If retailers' emails are to be effective, they must be relevant to each recipient and sent via their mobile phones and Facebook pages, said Mike Hilts, president and general manger of Yesmail, an email marketing service. He cites StarTrek communicators to illustrate his point. When online retailers sit down to craft an email and marketing communications strategy, it may help to consider StarTrek's Captain Kirk and the origination of his request to be beamed up, said Hilts. "When Captain Kirk called Scotty and said 'Beam me up,' it was Captain Kirk initiating the call, not Scotty," Hilts noted. "Scotty didn't ask him every hour if he wanted to be beamed up."
Today's most effective email campaigns work in a similar way. Hilts pointed out that they fill a need or request initiated by a consumer, rather than simply blasting out messages en masse, hoping a few lead to sales. One way merchants can ensure the messages they send are ones consumers want to read is to simply ask customers what information they want. For example, an online retailer may offer a sign up form on its home page, where visitors can register for specific email alerts. Consumers could choose to be notified, for example, when the retailer adds specific items such as a particular type of footwear or brand of kitchen appliance. Emails of interest are sure to be read and more likely to convert.
Hilts is not alone in seeing this as a trend. A recent report from Forrester Research predicted that marketers will begin using more triggered emails in the coming years. "They provide a service to consumers: pertinent information when they most need it," stated the report, which is entitled, "U.S. Email Marketing Volume Forecast, 2008 To 2013."
"Traditionally email has been a push medium, but email and the web are interactive tools," Hilts said. "What you are starting to see now is email as more of a dialogue. Marketers are realizing that it is about communication and not about just sending out a blast." Furthermore, that communication between marketer and consumer is expanding outside the traditional email mold. Hilts said his firm works with many leading online retailers and brand marketers, such as Hewlett-Packard, Macy's, Kodak, Avon and Coca-Cola, on integrating and optimizing email with new and innovative channels, such as social media and mobile.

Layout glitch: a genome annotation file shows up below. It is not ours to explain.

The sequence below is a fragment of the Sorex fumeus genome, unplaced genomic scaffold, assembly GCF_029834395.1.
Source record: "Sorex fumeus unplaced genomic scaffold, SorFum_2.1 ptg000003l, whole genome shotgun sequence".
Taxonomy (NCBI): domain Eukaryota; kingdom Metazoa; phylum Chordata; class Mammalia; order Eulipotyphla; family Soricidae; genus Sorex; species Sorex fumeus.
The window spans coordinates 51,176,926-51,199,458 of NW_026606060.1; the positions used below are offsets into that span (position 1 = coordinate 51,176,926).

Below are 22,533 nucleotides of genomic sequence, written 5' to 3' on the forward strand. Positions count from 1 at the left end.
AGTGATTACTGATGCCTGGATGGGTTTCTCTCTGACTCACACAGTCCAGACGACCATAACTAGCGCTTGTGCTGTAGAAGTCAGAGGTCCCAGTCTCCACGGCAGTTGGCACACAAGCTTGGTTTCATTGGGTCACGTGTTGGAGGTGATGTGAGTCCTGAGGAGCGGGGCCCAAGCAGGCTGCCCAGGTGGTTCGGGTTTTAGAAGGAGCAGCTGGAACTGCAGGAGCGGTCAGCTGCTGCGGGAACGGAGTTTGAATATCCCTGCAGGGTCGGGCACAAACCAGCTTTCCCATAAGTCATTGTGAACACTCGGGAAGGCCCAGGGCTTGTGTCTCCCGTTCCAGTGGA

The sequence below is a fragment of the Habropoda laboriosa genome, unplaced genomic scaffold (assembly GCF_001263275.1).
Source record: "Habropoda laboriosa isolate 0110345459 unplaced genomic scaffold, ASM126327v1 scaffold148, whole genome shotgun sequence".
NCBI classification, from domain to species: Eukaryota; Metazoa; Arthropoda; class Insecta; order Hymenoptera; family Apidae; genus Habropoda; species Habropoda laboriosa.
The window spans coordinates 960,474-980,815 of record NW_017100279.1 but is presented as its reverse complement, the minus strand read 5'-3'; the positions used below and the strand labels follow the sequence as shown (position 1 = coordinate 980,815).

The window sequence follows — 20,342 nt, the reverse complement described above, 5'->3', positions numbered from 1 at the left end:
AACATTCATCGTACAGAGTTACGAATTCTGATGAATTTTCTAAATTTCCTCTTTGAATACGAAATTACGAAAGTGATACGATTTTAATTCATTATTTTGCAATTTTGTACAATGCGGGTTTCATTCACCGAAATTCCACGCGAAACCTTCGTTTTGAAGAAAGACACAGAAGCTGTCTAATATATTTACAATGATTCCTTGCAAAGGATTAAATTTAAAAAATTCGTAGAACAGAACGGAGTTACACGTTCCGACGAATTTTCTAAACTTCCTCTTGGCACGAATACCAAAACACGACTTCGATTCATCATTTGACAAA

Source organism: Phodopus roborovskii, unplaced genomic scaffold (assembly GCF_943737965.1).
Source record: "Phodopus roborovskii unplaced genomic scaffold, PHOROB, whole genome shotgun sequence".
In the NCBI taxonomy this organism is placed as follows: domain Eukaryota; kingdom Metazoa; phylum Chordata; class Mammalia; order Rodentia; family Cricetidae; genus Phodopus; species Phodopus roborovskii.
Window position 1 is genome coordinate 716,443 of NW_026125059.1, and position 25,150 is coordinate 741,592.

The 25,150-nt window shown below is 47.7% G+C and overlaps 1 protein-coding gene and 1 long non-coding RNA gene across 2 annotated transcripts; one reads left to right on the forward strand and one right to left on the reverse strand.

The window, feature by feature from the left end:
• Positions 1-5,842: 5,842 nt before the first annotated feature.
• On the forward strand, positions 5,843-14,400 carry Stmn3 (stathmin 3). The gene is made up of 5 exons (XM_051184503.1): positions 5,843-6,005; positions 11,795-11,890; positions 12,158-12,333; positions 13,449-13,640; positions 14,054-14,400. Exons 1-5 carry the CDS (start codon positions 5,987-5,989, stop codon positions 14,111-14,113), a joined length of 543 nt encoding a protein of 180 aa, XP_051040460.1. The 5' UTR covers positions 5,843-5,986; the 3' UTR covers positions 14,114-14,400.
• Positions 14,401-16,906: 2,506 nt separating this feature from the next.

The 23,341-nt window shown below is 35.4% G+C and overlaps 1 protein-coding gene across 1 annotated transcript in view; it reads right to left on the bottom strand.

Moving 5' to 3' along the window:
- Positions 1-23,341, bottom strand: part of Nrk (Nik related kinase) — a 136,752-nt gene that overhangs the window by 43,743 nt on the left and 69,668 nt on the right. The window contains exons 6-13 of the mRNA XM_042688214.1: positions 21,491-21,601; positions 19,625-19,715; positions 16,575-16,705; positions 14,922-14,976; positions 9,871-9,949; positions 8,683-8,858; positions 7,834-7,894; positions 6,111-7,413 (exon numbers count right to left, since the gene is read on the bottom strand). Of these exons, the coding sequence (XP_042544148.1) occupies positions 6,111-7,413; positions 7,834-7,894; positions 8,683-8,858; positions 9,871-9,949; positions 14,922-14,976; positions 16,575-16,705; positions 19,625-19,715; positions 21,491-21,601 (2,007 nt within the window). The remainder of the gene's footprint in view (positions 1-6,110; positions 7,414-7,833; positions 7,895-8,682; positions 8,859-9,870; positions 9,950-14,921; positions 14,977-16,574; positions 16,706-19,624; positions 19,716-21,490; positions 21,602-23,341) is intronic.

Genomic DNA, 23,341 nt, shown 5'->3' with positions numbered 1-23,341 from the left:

"We've accomplished a key step within our mobile initiative over the past year, offering the capability to detect, format and send emails that render correctly on mobile devices," Hilts reported. "We've been focusing on presenting content that will look friendlier on a mobile device, versus an eye chart of text with links to web pages."
The end goal is about effectively reaching consumers on their turf, which is increasingly on their handheld devices, via their mobile phones with text messages, or on their social networks, while giving them something they want. Widgets, for example, actively engage the users, whether they find it and sign up, or opt into it. It offers consumers something fun and useful in the context of information they would be asking for, or at a location they would visit anyway.
In the future, Hilts envisions a variety of elements of messaging and branding working together. For example, a footwear retailer may send an email announcing a new, "Shoe of the Day," widget that promotes a discount on a particular shoe each day. Users could add the application to their Facebook pages, and sign up for text message alerts that would tell them when a chosen footwear style or brand is featured.
"I'm really most excited about social media," Hilts said. "It's based on human behavior. It's getting the customer involved in the process. But the best way for marketers to use these new systems is by integrating two or three different types of communication for a campaign across different channels." Research confirms that consumers are embracing social networks and text messaging. One third of consumers received or sent at least one text message per week last year, according to Forrester. That's an increase from 29 percent in 2007. In 2008, 16 percent visited a social networking site at least weekly, which is up from 13 percent a year earlier.
A new product module from Yesmail, called the Conversion Optimizer, helps marketers determine who to send emails to, based on redundant purchase data. For example, a marketer can tell the Conversion Optimizer that it plans to send an email with a discount on women's gold pendants. Then, the marketer can set parameters, such as only send the email to those it shows having a 75 percent chance or better of opening the email and making a purchase. Hilts reported that one online retailer using the Conversion Optimizer generated 20 percent more revenue per email campaign, targeted an additional 52 percent of subscribers that were likely to buy, and at the end of one month of campaigns, generated $100,000 of incremental revenue.
However, Hilts cautioned that marketers should be aware of the differences between email and these new forms of communications. For example, while tracking open rates, click-throughs and conversions is standard practice with email marketing campaigns, comparable data may not be available for every social media application, depending on how the program works. In some cases, the aim of the program may be exposure and brand awareness, which are harder to measure than email conversion, although they may in fact drive sales. Other challenges are the cost of text messaging, as marketers have to pay both to send the message and the fee a consumer would normally pay when opening a text from a friend.
Those challenges notwithstanding, marketers must evolve with their customers, as Star Trek's voyagers adapted to their changing circumstances. For more information on Yesmail, visit www.yesmail.com.
This article was edited from a story by Hilts on Internet Retailer.com
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